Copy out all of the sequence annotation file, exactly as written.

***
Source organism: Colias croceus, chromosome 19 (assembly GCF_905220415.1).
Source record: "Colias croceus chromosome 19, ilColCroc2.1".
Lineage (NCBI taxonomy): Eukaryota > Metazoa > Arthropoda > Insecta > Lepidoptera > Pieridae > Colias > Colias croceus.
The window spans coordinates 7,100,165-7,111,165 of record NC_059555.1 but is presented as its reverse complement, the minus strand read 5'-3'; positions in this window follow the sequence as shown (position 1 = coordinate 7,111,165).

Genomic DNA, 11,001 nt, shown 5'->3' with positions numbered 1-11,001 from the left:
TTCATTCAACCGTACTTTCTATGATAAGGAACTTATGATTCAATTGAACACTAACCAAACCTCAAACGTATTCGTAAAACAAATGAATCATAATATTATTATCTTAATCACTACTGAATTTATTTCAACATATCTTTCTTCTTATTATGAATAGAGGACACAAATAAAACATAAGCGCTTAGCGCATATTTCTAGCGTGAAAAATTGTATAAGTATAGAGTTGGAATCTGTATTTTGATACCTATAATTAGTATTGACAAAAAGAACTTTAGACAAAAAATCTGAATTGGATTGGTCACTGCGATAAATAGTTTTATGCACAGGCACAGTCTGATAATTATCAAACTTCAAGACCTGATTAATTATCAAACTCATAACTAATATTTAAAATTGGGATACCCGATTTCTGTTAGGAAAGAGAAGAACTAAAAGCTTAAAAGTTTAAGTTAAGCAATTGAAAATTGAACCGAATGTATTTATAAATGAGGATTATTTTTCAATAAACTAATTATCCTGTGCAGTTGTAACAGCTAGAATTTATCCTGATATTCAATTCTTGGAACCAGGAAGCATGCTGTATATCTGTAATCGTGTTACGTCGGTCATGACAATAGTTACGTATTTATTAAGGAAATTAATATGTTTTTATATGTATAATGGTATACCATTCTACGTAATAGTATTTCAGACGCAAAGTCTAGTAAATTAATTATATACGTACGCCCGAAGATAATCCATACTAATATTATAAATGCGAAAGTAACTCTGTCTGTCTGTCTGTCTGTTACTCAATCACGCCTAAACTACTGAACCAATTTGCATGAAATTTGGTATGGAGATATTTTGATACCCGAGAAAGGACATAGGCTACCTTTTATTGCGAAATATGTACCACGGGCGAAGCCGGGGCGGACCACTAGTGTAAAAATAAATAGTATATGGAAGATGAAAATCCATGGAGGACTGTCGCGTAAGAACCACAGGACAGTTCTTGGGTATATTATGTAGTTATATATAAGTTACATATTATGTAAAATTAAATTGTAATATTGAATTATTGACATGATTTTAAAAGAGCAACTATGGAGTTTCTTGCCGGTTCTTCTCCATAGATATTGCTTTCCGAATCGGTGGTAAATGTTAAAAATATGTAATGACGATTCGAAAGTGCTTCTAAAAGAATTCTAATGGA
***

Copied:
Source organism: Colias croceus, chromosome 19 (assembly GCF_905220415.1).
Source record: "Colias croceus chromosome 19, ilColCroc2.1".
Lineage (NCBI taxonomy): Eukaryota > Metazoa > Arthropoda > Insecta > Lepidoptera > Pieridae > Colias > Colias croceus.
The window spans coordinates 7,100,165-7,111,165 of record NC_059555.1 but is presented as its reverse complement, the minus strand read 5'-3'; positions in this window follow the sequence as shown (position 1 = coordinate 7,111,165).

Genomic DNA, 11,001 nt, shown 5'->3' with positions numbered 1-11,001 from the left:
TTCATTCAACCGTACTTTCTATGATAAGGAACTTATGATTCAATTGAACACTAACCAAACCTCAAACGTATTCGTAAAACAAATGAATCATAATATTATTATCTTAATCACTACTGAATTTATTTCAACATATCTTTCTTCTTATTATGAATAGAGGACACAAATAAAACATAAGCGCTTAGCGCATATTTCTAGCGTGAAAAATTGTATAAGTATAGAGTTGGAATCTGTATTTTGATACCTATAATTAGTATTGACAAAAAGAACTTTAGACAAAAAATCTGAATTGGATTGGTCACTGCGATAAATAGTTTTATGCACAGGCACAGTCTGATAATTATCAAACTTCAAGACCTGATTAATTATCAAACTCATAACTAATATTTAAAATTGGGATACCCGATTTCTGTTAGGAAAGAGAAGAACTAAAAGCTTAAAAGTTTAAGTTAAGCAATTGAAAATTGAACCGAATGTATTTATAAATGAGGATTATTTTTCAATAAACTAATTATCCTGTGCAGTTGTAACAGCTAGAATTTATCCTGATATTCAATTCTTGGAACCAGGAAGCATGCTGTATATCTGTAATCGTGTTACGTCGGTCATGACAATAGTTACGTATTTATTAAGGAAATTAATATGTTTTTATATGTATAATGGTATACCATTCTACGTAATAGTATTTCAGACGCAAAGTCTAGTAAATTAATTATATACGTACGCCCGAAGATAATCCATACTAATATTATAAATGCGAAAGTAACTCTGTCTGTCTGTCTGTCTGTTACTCAATCACGCCTAAACTACTGAACCAATTTGCATGAAATTTGGTATGGAGATATTTTGATACCCGAGAAAGGACATAGGCTACCTTTTATTGCGAAATATGTACCACGGGCGAAGCCGGGGCGGACCACTAGTGTAAAAATAAATAGTATATGGAAGATGAAAATCCATGGAGGACTGTCGCGTAAGAACCACAGGACAGTTCTTGGGTATATTATGTAGTTATATATAAGTTACATATTATGTAAAATTAAATTGTAATATTGAATTATTGACATGATTTTAAAAGAGCAACTATGGAGTTTCTTGCCGGTTCTTCTCCATAGATATTGCTTTCCGAATCGGTGGTAAATGTTAAAAATATGTAATGACGATTCGAAAGTGCTTCTAAAAGAATTCTAATGGA